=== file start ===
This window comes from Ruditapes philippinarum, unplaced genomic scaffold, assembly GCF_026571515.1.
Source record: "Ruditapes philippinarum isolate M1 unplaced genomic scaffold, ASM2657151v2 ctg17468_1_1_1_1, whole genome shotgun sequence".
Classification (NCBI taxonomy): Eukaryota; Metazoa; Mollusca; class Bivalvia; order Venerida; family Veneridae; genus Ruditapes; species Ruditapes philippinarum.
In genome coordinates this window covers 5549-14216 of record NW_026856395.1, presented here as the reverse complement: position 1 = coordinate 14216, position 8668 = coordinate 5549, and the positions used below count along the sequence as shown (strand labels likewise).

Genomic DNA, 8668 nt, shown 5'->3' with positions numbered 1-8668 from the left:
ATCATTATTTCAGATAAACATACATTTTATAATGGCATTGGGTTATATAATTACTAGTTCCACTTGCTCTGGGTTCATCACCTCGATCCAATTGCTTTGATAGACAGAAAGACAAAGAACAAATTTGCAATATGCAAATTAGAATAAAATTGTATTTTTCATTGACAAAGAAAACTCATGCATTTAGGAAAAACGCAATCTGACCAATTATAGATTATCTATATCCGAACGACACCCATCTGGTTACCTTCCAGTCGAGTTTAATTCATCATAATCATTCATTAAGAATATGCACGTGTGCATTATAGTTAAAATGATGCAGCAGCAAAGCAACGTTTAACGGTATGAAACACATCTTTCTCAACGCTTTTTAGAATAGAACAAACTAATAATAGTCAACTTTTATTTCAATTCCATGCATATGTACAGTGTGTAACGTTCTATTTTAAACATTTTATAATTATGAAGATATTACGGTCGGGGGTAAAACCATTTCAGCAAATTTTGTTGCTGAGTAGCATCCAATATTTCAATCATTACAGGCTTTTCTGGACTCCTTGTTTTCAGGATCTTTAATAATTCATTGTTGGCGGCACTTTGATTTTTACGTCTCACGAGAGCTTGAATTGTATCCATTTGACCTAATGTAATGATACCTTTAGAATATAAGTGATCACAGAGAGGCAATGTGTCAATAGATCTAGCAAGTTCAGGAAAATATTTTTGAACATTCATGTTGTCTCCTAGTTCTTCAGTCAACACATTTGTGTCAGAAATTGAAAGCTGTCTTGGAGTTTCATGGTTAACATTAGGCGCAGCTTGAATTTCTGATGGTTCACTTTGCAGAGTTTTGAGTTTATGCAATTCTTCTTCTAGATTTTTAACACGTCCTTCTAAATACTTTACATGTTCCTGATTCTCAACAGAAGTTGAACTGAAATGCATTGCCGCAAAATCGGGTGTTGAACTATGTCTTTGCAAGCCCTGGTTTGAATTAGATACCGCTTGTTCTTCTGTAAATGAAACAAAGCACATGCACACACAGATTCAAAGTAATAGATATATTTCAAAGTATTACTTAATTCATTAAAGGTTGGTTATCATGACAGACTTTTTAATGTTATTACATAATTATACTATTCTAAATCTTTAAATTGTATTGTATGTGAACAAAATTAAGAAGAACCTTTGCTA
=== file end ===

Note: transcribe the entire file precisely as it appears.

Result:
This window comes from Ruditapes philippinarum, unplaced genomic scaffold, assembly GCF_026571515.1.
Source record: "Ruditapes philippinarum isolate M1 unplaced genomic scaffold, ASM2657151v2 ctg17468_1_1_1_1, whole genome shotgun sequence".
Classification (NCBI taxonomy): Eukaryota; Metazoa; Mollusca; class Bivalvia; order Venerida; family Veneridae; genus Ruditapes; species Ruditapes philippinarum.
In genome coordinates this window covers 5549-14216 of record NW_026856395.1, presented here as the reverse complement: position 1 = coordinate 14216, position 8668 = coordinate 5549, and the positions used below count along the sequence as shown (strand labels likewise).

Genomic DNA, 8668 nt, shown 5'->3' with positions numbered 1-8668 from the left:
ATCATTATTTCAGATAAACATACATTTTATAATGGCATTGGGTTATATAATTACTAGTTCCACTTGCTCTGGGTTCATCACCTCGATCCAATTGCTTTGATAGACAGAAAGACAAAGAACAAATTTGCAATATGCAAATTAGAATAAAATTGTATTTTTCATTGACAAAGAAAACTCATGCATTTAGGAAAAACGCAATCTGACCAATTATAGATTATCTATATCCGAACGACACCCATCTGGTTACCTTCCAGTCGAGTTTAATTCATCATAATCATTCATTAAGAATATGCACGTGTGCATTATAGTTAAAATGATGCAGCAGCAAAGCAACGTTTAACGGTATGAAACACATCTTTCTCAACGCTTTTTAGAATAGAACAAACTAATAATAGTCAACTTTTATTTCAATTCCATGCATATGTACAGTGTGTAACGTTCTATTTTAAACATTTTATAATTATGAAGATATTACGGTCGGGGGTAAAACCATTTCAGCAAATTTTGTTGCTGAGTAGCATCCAATATTTCAATCATTACAGGCTTTTCTGGACTCCTTGTTTTCAGGATCTTTAATAATTCATTGTTGGCGGCACTTTGATTTTTACGTCTCACGAGAGCTTGAATTGTATCCATTTGACCTAATGTAATGATACCTTTAGAATATAAGTGATCACAGAGAGGCAATGTGTCAATAGATCTAGCAAGTTCAGGAAAATATTTTTGAACATTCATGTTGTCTCCTAGTTCTTCAGTCAACACATTTGTGTCAGAAATTGAAAGCTGTCTTGGAGTTTCATGGTTAACATTAGGCGCAGCTTGAATTTCTGATGGTTCACTTTGCAGAGTTTTGAGTTTATGCAATTCTTCTTCTAGATTTTTAACACGTCCTTCTAAATACTTTACATGTTCCTGATTCTCAACAGAAGTTGAACTGAAATGCATTGCCGCAAAATCGGGTGTTGAACTATGTCTTTGCAAGCCCTGGTTTGAATTAGATACCGCTTGTTCTTCTGTAAATGAAACAAAGCACATGCACACACAGATTCAAAGTAATAGATATATTTCAAAGTATTACTTAATTCATTAAAGGTTGGTTATCATGACAGACTTTTTAATGTTATTACATAATTATACTATTCTAAATCTTTAAATTGTATTGTATGTGAACAAAATTAAGAAGAACCTTTGCTA